To see a detailed list of each element you can visit Microsoft Data Explorer Help

If you click on the Data Explorer tab you will notice Get External Data. Just like Excel and PowerPivot, this is where our data source will come from. There are multiple data sources to choose from including websites, files, databases, Active Directory, and even Facebook. Yes….Facebook.

SQL Freelancer SQL Server Excel Data Explorer Power Query BI

In this tip, I’ll show you examples of two data sources. We’ll pull data from a website and create a map report using PowerView and we’ll pull data from Facebook and make a report using PowerPivot.

Web Data Source

In the first example, I’ll pull table data from the web using Wikipedia. Choose “From Web” from the Get External Data section and use the following URL:

SQL Freelancer SQL Server Excel Data Explorer Power Query BI

Click OK

In the Query Editor under Navigator, select Countries. This will display rank, country, population, date, % of world population and source. We can filter columns just like in Excel by selecting the header arrow and choosing the appropriate filter. In this example, we’ll filter Source to only includes records that are an official estimate.

SQL Freelancer SQL Server Excel Data Explorer Power Query BI
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Microsoft’s new 3D data visualization BI product – Power Map

Microsoft has introduced a new BI product that will provide 3D data visualization using Bing Maps. This product is still in beta and is codenamed “GeoFlow” but should be out late 2013 or early 2014. This preview will allow you to plot geographic and temporal data visually, analyze that data in 3D, and create visual tours. It is a really cool product and I can’t wait to use it in a business atmosphere.

In this post, I’ll discuss the prerequisites and how to install “GeoFlow” and I’ll give an introduction on how to use this feature.


  • Requires Microsoft Office Professional Plus 2013 or Office 365 ProPlus
  • Supports 32-bit or 64-bit machines
  • Requires Windows 7, Windows 8, or Windows Server 2008R2 (requires .NET Framework 4.0)
  • Requires internet access


Download and install the preview from Microsoft Download Center (make sure Excel is closed while installing)

Open Excel and “Maps” will appear as a new item in the “Insert” tab of the Excel ribbon:

SQL Freelancer SQL Server Excel GeoFlow Power Map BI
Now that “GeoFlow is installed, we can begin using the new feature.

For this tip, I’m using the AdventureWorks2012 database and the result set from the following query imported into Excel:

  FROM [AdventureWorks2012].[Sales].[SalesOrderHeader] soh
  JOIN [AdventureWorks2012].[Person].[Address] ps ON soh.ShipToAddressID = ps.AddressID
  JOIN [AdventureWorks2012].[Person].[StateProvince] psp ON psp.StateProvinceID = ps.StateProvinceID
  WHERE StateProvinceCode = 'CA'

SQL Freelancer SQL Server Excel GeoFlow Power Map BI
Once you have the data in Excel, click on the “Insert” tab on the Office ribbon and click Map. You should now see the “GeoFlow” globe:

SQL Freelancer SQL Server Excel GeoFlow Power Map BI
There are a few tabs you can use right away in the ribbon bar. Under the “Map” item you can change Themes and add Map Labels. I like to enable the Map labels so I can see a more detailed version of the map. You can also zoom in and out and move the map using the arrows and +/- buttons in the bottom right corner of the map.SQL Freelancer SQL Server Excel GeoFlow Power Map BI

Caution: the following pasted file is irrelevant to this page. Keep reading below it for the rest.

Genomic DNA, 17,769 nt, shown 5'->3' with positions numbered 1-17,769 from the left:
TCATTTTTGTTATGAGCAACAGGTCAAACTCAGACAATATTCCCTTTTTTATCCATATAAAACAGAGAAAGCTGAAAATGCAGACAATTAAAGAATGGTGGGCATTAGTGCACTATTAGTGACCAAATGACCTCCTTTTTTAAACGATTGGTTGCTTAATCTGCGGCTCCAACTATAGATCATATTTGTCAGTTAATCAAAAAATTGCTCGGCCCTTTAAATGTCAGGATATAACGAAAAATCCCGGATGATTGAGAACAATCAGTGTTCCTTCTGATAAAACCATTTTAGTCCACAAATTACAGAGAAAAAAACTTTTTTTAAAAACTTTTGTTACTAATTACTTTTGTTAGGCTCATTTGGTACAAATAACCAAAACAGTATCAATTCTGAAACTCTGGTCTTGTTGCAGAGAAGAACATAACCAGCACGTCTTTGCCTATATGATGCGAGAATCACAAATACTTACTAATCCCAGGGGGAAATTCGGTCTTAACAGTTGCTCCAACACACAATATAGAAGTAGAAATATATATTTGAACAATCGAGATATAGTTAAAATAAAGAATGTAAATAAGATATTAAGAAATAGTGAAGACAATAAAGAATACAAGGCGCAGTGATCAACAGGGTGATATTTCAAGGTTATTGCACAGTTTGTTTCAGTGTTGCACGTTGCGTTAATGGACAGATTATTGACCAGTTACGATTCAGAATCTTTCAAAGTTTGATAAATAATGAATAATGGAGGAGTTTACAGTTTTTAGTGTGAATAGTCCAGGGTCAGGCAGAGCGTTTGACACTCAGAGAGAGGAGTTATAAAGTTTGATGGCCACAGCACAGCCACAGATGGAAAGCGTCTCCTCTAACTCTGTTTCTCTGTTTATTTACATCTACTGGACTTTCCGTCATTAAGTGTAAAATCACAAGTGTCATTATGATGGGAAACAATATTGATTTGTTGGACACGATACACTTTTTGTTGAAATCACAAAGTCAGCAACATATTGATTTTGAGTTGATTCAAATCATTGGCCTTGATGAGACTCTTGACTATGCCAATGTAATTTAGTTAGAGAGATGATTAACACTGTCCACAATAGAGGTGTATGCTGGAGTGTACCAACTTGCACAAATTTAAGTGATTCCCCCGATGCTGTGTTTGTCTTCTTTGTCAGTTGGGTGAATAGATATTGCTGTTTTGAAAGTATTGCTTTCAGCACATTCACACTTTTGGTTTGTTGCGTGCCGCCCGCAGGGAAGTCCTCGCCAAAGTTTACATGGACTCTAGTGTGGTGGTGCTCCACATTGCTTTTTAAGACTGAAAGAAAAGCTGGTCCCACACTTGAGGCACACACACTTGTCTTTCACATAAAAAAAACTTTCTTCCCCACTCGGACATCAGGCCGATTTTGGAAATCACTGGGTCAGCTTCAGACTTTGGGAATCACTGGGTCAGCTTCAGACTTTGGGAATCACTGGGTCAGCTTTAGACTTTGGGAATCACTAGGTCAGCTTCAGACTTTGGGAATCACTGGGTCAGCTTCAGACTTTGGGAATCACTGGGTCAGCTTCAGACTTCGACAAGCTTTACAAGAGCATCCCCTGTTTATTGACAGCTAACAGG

On the right side you see the “Layer” pane. This is where you will choose your geography visualizations. For this example Ill select “PostalCode” under the range section and since we know that this column stores zip codes we’ll map it to “Zip” under the Geography section:

SQL Freelancer SQL Server Excel GeoFlow Power Map BI

Once the fields are selected, click Map It.

You might notice that 86 records were updated meaning that there are 86 unique zip codes in California and it placed a marker on each zip code:

SQL Freelancer SQL Server Excel GeoFlow Power Map BI
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Building Key Performance Indicators (KPIs) with PowerPivot

A KPI (Key Performance Indicator) is a graphical representation that displays progress against a predefined measure or business goal. KPIs make it easier for end users to evaluate the amount of progress without reading a bunch of data.

In this post, I’ll use AdventureWorksDW2012 sample data so you can follow along with me. The database can be downloaded here.

Let’s get started.

Enabling PowerPivot in Excel 2013

To enable PowerPivot, open Excel, go to File, Options, Add-Ins, select COM Add-ins and click Go. This will open up the COM Add-Ins dialog box. Click “Microsoft Office PowerPivot for Excel 2013” and hit OK. After successfully enabling PowerPivot, the tab should appear at the top of the Excel spreadsheet:

SQL Freelancer SQL Server PowerPivot KPI

Importing Data

Open Excel, click the PowerPivot tab, Manage:

SQL Freelancer SQL Server PowerPivot KPI
Upon clicking Manage, a new window should appear. From this window, you will import data. Click From Database and select From SQL Server:

SQL Freelancer SQL Server PowerPivot KPI
Type in the Server Name, Authentication mode, and browse to the AdventureWorksDW2012 database:
SQL Freelancer SQL Server PowerPivot KPIClick Next, choose “Select from a list of tables and views to choose the data to import” and click Next. The next screen is where we will select our data to import. For this example, choose FactInternetSales and click “Select Related Tables”. The Select Related Tables button enables you to automatically select every table that is related to the source table selected:

SQL Freelancer SQL Server PowerPivot KPI
After clicking Finish, the import will begin. Once the import finishes successfully you should be able to view all the tables separated into sheets:

SQL Freelancer SQL Server PowerPivot KPI

Creating PivotTable

Before creating a KPI we will need to slice and dice our data into a PivotTable. To do this, click PivotTable on the ribbon bar and choose New Worksheet:

SQL Freelancer SQL Server PowerPivot KPI